U.S. Government Reportedly Wants to Wiretap Facebook Messenger

According to an exclusive report from Reuters, Facebook may be about to receive one of its stiffest challenges yet from the U.S. government. The U.S. government is trying to force Facebook Inc. to break the encryption in its popular Messenger app so law enforcement may listen to a suspect’s voice conversations in a criminal probe, three people briefed on the case said, resurrecting the issue of whether companies can be compelled to alter their products to enable surveillance. Such a mandate would be a clear violation of the company’s and the customers’ First Amendment speech and expression rights.

The encrypted text messaging and voice conversation applications, such as Facebook Messenger, Signal, WhatsApp, and others are so secure that even the employees of the producing company cannot wiretap the conversations and listen in. These highly secure, end-to-end encrypted, communications go directly from one user to another user without revealing anything intelligible to providers or to anyone who wiretaps the conversations.

The U.S. Government reportedly wants to change that, despite the fact that such an order appears to be unconstitutional.

Under the proposed changes, not only would law enforcement personnel be able to wiretap your conversations, but, within months, hackers and foreign governments around the world undoubtedly would be able to do the same. We have already seen many examples of hackers and foreign governments tapping into unencrypted communications. The U.S. Government’s proposal would create the same weaknesses.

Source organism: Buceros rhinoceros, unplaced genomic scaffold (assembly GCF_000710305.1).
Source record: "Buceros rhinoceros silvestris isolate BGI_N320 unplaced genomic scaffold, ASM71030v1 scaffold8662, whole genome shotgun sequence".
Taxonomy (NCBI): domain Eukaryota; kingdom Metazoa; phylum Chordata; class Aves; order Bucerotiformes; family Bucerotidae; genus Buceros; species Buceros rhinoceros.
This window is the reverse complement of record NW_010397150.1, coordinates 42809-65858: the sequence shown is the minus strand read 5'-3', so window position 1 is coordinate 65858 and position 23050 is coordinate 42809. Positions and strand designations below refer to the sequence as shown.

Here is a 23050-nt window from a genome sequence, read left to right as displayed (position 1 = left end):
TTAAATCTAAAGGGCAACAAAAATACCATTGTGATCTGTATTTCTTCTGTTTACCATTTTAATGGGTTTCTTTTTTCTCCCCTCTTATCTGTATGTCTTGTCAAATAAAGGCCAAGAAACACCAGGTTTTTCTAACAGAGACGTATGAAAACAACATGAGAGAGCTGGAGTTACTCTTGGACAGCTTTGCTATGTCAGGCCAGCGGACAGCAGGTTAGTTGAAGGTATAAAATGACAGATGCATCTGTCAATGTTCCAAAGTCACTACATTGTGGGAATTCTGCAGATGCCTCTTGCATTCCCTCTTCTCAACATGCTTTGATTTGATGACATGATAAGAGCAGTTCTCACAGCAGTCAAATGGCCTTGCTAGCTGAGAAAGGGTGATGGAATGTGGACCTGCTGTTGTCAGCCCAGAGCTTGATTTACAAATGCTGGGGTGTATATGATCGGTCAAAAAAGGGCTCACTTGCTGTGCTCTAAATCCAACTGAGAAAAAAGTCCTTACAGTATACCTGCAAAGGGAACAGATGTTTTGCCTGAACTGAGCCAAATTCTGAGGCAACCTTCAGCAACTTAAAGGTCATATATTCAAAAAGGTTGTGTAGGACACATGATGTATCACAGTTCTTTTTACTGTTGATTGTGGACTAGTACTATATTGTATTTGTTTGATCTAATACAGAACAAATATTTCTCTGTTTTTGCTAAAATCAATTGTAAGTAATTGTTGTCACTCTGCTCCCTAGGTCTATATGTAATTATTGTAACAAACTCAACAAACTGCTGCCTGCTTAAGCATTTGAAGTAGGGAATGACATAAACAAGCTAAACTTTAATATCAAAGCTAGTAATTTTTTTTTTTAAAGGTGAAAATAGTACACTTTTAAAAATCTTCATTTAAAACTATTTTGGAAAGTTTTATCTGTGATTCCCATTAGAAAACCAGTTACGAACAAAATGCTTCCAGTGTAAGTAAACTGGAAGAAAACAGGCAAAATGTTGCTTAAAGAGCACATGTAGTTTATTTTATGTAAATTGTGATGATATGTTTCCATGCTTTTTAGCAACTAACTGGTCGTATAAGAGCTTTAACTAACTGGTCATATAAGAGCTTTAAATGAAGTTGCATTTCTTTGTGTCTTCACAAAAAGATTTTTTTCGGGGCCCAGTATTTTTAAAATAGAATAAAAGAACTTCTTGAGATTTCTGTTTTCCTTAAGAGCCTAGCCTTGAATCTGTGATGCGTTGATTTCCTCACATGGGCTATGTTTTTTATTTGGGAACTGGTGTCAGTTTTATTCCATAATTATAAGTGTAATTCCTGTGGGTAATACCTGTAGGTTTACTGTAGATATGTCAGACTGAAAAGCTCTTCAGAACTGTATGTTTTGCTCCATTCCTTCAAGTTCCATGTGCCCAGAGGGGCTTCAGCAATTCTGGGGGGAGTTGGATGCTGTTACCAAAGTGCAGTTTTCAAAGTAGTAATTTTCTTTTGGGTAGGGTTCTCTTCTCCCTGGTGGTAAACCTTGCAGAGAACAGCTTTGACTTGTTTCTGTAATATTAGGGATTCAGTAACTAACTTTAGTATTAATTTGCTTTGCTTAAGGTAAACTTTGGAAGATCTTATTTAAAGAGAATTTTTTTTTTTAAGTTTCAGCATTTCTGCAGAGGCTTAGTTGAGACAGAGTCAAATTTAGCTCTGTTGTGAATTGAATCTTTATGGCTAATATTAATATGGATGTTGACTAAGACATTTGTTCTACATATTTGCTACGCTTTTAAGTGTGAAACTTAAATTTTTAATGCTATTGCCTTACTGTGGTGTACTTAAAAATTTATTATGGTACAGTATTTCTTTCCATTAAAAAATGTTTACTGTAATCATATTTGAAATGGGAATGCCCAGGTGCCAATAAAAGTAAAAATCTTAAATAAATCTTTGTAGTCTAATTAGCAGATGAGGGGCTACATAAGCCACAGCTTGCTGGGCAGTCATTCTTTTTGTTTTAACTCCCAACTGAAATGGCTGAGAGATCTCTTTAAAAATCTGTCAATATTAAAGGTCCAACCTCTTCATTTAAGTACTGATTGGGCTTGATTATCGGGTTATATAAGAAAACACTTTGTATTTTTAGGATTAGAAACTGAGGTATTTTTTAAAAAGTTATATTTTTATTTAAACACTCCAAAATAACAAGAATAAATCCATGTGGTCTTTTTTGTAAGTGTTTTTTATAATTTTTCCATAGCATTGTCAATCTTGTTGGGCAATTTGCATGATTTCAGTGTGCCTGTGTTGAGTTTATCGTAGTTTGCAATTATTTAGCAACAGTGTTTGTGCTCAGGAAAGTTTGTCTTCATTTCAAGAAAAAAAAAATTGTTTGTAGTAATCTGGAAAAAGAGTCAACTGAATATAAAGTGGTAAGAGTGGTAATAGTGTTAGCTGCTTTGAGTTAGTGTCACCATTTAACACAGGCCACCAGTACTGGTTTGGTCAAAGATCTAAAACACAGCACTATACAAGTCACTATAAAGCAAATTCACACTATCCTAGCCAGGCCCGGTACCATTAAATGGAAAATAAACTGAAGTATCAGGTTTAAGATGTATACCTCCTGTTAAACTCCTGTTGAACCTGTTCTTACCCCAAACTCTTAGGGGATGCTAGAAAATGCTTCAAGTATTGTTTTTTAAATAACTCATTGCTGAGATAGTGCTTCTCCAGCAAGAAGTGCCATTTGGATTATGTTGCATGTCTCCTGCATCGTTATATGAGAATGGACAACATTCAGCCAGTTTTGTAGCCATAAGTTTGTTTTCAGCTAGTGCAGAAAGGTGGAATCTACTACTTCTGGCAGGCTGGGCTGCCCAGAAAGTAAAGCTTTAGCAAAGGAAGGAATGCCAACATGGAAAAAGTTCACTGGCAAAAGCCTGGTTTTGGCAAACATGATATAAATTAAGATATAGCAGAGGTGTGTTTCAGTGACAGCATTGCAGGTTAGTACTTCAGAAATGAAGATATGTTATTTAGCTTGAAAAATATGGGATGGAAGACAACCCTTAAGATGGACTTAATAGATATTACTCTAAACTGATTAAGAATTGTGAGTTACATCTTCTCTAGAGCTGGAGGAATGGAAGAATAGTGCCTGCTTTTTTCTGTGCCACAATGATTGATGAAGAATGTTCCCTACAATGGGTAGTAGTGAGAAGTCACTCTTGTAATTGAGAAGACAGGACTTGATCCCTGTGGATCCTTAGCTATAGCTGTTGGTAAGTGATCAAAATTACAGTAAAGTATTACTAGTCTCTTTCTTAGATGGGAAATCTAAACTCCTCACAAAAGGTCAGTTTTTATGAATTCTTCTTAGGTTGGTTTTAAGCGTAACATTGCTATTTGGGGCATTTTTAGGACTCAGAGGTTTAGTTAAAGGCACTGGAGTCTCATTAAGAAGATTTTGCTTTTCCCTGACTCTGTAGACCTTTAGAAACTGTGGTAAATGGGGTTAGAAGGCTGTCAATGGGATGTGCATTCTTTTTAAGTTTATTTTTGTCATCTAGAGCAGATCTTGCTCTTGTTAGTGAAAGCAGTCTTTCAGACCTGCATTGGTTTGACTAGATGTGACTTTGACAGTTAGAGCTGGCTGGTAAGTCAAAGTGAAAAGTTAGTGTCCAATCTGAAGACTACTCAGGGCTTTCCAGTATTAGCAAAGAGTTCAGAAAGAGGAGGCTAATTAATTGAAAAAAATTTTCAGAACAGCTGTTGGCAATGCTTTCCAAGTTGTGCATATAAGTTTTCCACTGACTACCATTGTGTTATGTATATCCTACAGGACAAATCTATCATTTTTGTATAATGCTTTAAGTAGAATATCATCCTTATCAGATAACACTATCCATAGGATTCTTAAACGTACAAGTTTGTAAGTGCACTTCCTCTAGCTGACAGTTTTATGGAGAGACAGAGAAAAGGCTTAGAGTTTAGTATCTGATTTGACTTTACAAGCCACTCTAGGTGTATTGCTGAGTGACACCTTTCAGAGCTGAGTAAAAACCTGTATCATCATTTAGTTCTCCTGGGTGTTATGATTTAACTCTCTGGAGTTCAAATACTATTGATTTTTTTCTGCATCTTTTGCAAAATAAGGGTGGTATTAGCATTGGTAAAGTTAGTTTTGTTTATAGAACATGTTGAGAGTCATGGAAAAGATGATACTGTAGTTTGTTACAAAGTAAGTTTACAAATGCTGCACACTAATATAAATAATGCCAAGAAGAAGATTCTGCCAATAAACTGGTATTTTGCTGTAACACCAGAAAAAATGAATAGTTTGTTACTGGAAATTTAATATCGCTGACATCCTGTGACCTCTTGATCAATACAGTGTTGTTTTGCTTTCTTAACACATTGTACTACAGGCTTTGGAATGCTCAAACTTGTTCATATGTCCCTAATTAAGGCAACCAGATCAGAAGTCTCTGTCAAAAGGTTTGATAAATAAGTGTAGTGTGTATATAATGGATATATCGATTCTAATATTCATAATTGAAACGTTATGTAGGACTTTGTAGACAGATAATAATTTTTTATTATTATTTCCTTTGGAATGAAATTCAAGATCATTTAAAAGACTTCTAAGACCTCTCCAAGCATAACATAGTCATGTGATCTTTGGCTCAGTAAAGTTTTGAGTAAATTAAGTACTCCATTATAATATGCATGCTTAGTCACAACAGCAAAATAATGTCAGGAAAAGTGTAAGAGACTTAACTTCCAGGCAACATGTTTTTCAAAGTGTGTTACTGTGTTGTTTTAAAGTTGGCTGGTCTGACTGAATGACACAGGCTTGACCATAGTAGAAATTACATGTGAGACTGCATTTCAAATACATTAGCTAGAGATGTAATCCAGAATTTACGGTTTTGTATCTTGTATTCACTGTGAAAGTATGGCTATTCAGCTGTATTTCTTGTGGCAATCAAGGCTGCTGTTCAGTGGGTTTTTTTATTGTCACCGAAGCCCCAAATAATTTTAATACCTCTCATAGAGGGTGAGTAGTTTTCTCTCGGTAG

If this proposal succeeds, it will be a big loss of privacy for law abiding citizens as much as it will be for criminals. If the government prevails in the Facebook Messenger case, it could make similar arguments to force companies to rewrite other popular encrypted services such as Signal and Facebook’s billion-user WhatsApp, which include both encrypted voice and text functions.

If the courts rule that companies can be forced to allow wiretapping, my guess is that the companies that such produce products will either stop producing them entirely or else move to overseas locations where U.S. laws are meaningless. In the case of large U.S.-based corporations, such as Facebook, it probably is more practical for the corporation to either sell or simply give the existing privacy-enabled application to an overseas company.

You can read more in the Reuters News Agency web site at: https://reut.rs/2Brw6Rp.

COMMENT: Several overseas companies already produce encrypted communications capabilities, including Viber (based in Luxembourg), Line (based in Japan), KakaoTalk (based in Korea), and maybe some others that I cannot recall right now. My suspicion is that, upon passage of any new laws banning encryption software produced by U.S. companies, a number of overseas producers will immediately jump in and develop similar or even better private, encrypted messaging apps. Such software developed and sold outside the U.S. would not need to comply with U.S. laws and court actions.

“Importing” software by consumers is simply a quick download of a new app, a trivial thing in today’s connected world. All of us can download software from any country we choose. Such apps can even be installed and hidden rather easily in such a way that a law enforcement inspection of your cell phone, tablet, laptop, or desktop computer will not even show if such software is installed.

If passed, the new U.S. law will soon be meaningless except that it will drive several million dollars’ worth of business to overseas companies. The U.S. Big Brother authorities will remain locked out.

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